Nor do we find anything fatally defective in Hodgman's failure to include in its offer the "statutory" attorney fees and interest. Nothing in Iowa Code section 677.4 requires the offer to include attorney fees. Such fees "may" be imposed by the court in this type of action pursuant to *334 Iowa Code section 573.21, and Sheer admits the award of such fees is discretionary with the court. Even where attorney fees are to be included in the costs, such fees need not specifically be mentioned. See Tilton v. Iowa Power and Light Co., 250 Iowa 583, 589, 94 N.W.2d 782, 785 (1959).

We similarly hold Hodgman was not required to specify that interest was included in addition to the judgment it offered to confess. Neither party argues the $3500 that Hodgman offered included interest, or that there was any confusion about whether it did or not. Sheer is claiming no interest antedating the filing of its petition. If Hodgman's offer had been accepted, it would have resulted in a judgment. Interest on the judgment would have been governed by statute. See Iowa Code § 535.3 (1981).

We find nothing in Sheer's complaints that, procedurally or substantively, invalidate Hodgman's offer to confess judgment. Because Sheer did not recover more than the offer on the trial, the district court properly taxed to Sheer the costs incurred after the offer was made.

III. Attorney Fees and Interest.

Sheer contends trial court should have awarded it attorney fees under Iowa Code section 573.21:

The court may tax, as costs, a reasonable attorney fee in favor of any claimant for labor or materials who has, in whole or in part, established his claim.

Sheer concedes that under the above statute the award of fees is discretionary, not mandatory, and is reviewed only for abuse of discretion. Petit v. Ervin Clark Construction Co., 243 Iowa 118, 128, 49 N.W.2d 508, 513 (1951); see Grady v. S.E. Gustafson Construction Co., 251 Iowa 1242, 1252, 103 N.W.2d 737, 743 (1960).

A discretionary ruling is presumptively correct, and on appeal will be overturned only where an abuse of discretion has been demonstrated. An abuse is found only where the discretion is exercised on grounds or for reasons clearly unreasonable. State v. Morrison, 323 N.W.2d 254, 256 (Iowa 1982); State v. Buck, 275 N.W.2d 194, 195 (Iowa 1979).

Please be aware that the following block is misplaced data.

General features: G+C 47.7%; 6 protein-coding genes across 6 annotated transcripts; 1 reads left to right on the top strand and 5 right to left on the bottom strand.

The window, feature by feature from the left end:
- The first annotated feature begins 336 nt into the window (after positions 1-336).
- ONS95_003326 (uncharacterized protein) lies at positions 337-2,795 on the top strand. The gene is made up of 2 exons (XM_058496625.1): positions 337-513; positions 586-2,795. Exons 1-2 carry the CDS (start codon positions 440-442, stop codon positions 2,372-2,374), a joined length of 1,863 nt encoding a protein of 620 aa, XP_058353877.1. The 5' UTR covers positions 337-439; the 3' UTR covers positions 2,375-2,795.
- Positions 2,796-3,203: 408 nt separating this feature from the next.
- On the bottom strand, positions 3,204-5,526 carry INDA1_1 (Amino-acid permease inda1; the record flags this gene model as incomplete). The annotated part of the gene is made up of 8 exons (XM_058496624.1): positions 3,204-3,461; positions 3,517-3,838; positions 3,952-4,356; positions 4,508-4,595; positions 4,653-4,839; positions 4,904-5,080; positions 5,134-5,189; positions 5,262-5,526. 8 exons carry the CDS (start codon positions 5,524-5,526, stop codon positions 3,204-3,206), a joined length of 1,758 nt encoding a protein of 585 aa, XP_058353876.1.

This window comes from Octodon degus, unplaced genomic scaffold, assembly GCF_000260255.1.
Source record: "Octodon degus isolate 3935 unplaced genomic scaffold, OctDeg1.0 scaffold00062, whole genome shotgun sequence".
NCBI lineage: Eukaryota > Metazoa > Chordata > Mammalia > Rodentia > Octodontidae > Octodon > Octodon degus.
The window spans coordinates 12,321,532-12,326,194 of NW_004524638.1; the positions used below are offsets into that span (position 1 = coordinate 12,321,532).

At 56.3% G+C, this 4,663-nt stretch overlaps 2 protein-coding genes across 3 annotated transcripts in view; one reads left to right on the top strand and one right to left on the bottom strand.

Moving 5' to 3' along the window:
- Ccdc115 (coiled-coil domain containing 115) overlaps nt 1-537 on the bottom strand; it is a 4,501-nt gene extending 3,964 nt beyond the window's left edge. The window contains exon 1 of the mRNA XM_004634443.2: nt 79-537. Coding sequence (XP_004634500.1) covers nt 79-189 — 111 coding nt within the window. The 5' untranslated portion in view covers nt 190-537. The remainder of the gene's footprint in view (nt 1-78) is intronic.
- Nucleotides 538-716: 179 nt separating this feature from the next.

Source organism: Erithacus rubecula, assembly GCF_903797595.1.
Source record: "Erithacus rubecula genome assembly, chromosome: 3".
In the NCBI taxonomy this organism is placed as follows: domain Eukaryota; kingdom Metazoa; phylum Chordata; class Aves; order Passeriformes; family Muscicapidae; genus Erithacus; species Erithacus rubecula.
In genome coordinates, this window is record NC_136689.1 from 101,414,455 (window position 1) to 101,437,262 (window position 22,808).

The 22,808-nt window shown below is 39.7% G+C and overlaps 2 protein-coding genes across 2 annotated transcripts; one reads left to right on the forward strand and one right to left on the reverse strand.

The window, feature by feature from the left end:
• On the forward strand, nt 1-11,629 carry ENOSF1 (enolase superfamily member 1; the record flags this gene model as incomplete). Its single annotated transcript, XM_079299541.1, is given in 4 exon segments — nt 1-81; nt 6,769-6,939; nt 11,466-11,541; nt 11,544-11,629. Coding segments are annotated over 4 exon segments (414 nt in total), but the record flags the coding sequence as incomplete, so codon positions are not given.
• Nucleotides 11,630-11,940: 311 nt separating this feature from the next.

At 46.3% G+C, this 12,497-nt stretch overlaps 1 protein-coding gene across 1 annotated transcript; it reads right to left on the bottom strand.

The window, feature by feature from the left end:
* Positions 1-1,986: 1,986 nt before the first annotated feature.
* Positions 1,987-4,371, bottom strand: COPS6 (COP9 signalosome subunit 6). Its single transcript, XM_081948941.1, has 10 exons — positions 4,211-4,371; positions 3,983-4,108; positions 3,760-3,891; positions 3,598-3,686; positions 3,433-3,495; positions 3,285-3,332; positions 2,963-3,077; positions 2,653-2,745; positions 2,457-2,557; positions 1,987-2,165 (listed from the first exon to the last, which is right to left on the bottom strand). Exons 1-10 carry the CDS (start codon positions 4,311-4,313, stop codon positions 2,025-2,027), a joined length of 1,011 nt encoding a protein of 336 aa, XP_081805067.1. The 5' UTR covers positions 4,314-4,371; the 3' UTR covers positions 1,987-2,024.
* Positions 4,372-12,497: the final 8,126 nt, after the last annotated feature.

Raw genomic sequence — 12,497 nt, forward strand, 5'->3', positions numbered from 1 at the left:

In view of trial court's finding that Sheer could have obtained all the compensation it was entitled to before trial, we cannot say trial court's ruling was clearly unreasonable or that trial court abused its discretion.

Finally, we turn to Sheer's complaint that trial court should have awarded it interest from the date of the commencement of the action, pursuant to Iowa Code section 535.3 (1981), which relevantly provides:

Interest shall be allowed on all money due on judgments and decrees of courts at the rate of ten percent per year .... The interest shall accrue from the date of the commencement of the action.

Hodgman has raised no issue relating to the constitutionality of the retrospective feature of this statute under the facts of this case. See Janda v. Iowa Industrial Hydraulics, Inc., 326 N.W.2d 339, 344, (Iowa 1982).

The use of the word "shall" in a statute is ordinarily persuasive evidence the statute is obligatory, thus excluding the idea of discretion. See State v. Lohr, 266 N.W.2d 1, 5 (Iowa 1978); Schmidt v. Abbott, 261 Iowa 886, 890, 156 N.W.2d 649, 651 (1968); Iowa Code § 4.1(36)(a) (1981). In the circumstances of this case, we hold the language of Iowa Code section 535.3 (1981) stripped the court of any discretion to withhold interest on the judgment. Sheer should have been awarded interest at ten percent from the date of commencement of this action. Upon remand the trial court's decree should be modified to this extent. Costs on appeal are taxed one-half to Hodgman and one-half to Sheer.



[1] The relevant statutes governing confessions of judgments remain unchanged since the trial of this case and are found in Iowa Code chapter 677 (1981).

[2] For a decision indicating the record made by the defendant should disclose the presence of the plaintiff, see Lingo v. Belt, 198 Iowa 1276, 1278, 201 N.W. 5, 5 (1924) (not sufficient to make offer in presence of plaintiff's attorney). But see Sloss v. Bailey, 104 Iowa 696, 698, 74 N.W. 17, 18 (1898) (valid offer might be made in presence of attorney or agent acting for plaintiff); Manning v. Irish, 47 Iowa at 652 (courts may, in absence of evidence to contrary, presume the plaintiff's presence).